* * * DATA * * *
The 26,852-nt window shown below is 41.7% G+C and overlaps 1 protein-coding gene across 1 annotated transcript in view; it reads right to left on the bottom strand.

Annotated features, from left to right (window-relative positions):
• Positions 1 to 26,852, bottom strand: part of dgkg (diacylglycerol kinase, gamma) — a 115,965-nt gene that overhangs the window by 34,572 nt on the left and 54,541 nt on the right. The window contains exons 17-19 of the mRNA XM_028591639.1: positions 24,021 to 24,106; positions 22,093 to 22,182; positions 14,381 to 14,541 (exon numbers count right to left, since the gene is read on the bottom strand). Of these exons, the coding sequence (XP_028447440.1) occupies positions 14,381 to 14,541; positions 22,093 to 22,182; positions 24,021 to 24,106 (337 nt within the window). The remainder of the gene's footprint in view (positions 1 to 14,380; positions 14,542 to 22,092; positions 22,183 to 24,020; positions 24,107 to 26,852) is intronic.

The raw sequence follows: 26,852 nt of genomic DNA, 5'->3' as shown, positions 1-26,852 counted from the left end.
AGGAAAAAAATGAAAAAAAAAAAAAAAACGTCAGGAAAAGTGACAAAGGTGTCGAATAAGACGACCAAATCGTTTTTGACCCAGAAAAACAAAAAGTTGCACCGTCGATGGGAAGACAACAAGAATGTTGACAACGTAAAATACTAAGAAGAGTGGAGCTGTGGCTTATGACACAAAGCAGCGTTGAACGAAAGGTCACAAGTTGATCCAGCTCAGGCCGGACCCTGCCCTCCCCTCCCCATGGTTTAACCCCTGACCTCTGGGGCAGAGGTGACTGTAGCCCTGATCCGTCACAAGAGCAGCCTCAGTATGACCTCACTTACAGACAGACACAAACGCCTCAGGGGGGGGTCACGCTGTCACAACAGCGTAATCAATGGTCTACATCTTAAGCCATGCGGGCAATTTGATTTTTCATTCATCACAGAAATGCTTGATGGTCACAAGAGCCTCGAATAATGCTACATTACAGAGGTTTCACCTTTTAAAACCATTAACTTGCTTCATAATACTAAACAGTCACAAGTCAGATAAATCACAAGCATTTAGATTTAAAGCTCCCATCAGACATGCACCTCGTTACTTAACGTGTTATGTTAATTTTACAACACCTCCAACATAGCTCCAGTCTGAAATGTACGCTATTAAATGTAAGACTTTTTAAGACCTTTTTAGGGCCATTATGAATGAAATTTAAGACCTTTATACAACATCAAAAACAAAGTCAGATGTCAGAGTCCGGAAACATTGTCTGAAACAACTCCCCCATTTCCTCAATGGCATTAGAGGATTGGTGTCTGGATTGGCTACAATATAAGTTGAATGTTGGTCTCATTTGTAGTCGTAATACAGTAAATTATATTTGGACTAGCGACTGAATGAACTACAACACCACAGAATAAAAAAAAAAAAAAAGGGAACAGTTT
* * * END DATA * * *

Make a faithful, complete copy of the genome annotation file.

The 26,852-nt window shown below is 41.7% G+C and overlaps 1 protein-coding gene across 1 annotated transcript in view; it reads right to left on the bottom strand.

Annotated features, from left to right (window-relative positions):
• Positions 1 to 26,852, bottom strand: part of dgkg (diacylglycerol kinase, gamma) — a 115,965-nt gene that overhangs the window by 34,572 nt on the left and 54,541 nt on the right. The window contains exons 17-19 of the mRNA XM_028591639.1: positions 24,021 to 24,106; positions 22,093 to 22,182; positions 14,381 to 14,541 (exon numbers count right to left, since the gene is read on the bottom strand). Of these exons, the coding sequence (XP_028447440.1) occupies positions 14,381 to 14,541; positions 22,093 to 22,182; positions 24,021 to 24,106 (337 nt within the window). The remainder of the gene's footprint in view (positions 1 to 14,380; positions 14,542 to 22,092; positions 22,183 to 24,020; positions 24,107 to 26,852) is intronic.

The raw sequence follows: 26,852 nt of genomic DNA, 5'->3' as shown, positions 1-26,852 counted from the left end.
AGGAAAAAAATGAAAAAAAAAAAAAAAACGTCAGGAAAAGTGACAAAGGTGTCGAATAAGACGACCAAATCGTTTTTGACCCAGAAAAACAAAAAGTTGCACCGTCGATGGGAAGACAACAAGAATGTTGACAACGTAAAATACTAAGAAGAGTGGAGCTGTGGCTTATGACACAAAGCAGCGTTGAACGAAAGGTCACAAGTTGATCCAGCTCAGGCCGGACCCTGCCCTCCCCTCCCCATGGTTTAACCCCTGACCTCTGGGGCAGAGGTGACTGTAGCCCTGATCCGTCACAAGAGCAGCCTCAGTATGACCTCACTTACAGACAGACACAAACGCCTCAGGGGGGGGTCACGCTGTCACAACAGCGTAATCAATGGTCTACATCTTAAGCCATGCGGGCAATTTGATTTTTCATTCATCACAGAAATGCTTGATGGTCACAAGAGCCTCGAATAATGCTACATTACAGAGGTTTCACCTTTTAAAACCATTAACTTGCTTCATAATACTAAACAGTCACAAGTCAGATAAATCACAAGCATTTAGATTTAAAGCTCCCATCAGACATGCACCTCGTTACTTAACGTGTTATGTTAATTTTACAACACCTCCAACATAGCTCCAGTCTGAAATGTACGCTATTAAATGTAAGACTTTTTAAGACCTTTTTAGGGCCATTATGAATGAAATTTAAGACCTTTATACAACATCAAAAACAAAGTCAGATGTCAGAGTCCGGAAACATTGTCTGAAACAACTCCCCCATTTCCTCAATGGCATTAGAGGATTGGTGTCTGGATTGGCTACAATATAAGTTGAATGTTGGTCTCATTTGTAGTCGTAATACAGTAAATTATATTTGGACTAGCGACTGAATGAACTACAACACCACAGAATAAAAAAAAAAAAAAAGGGAACAGTTT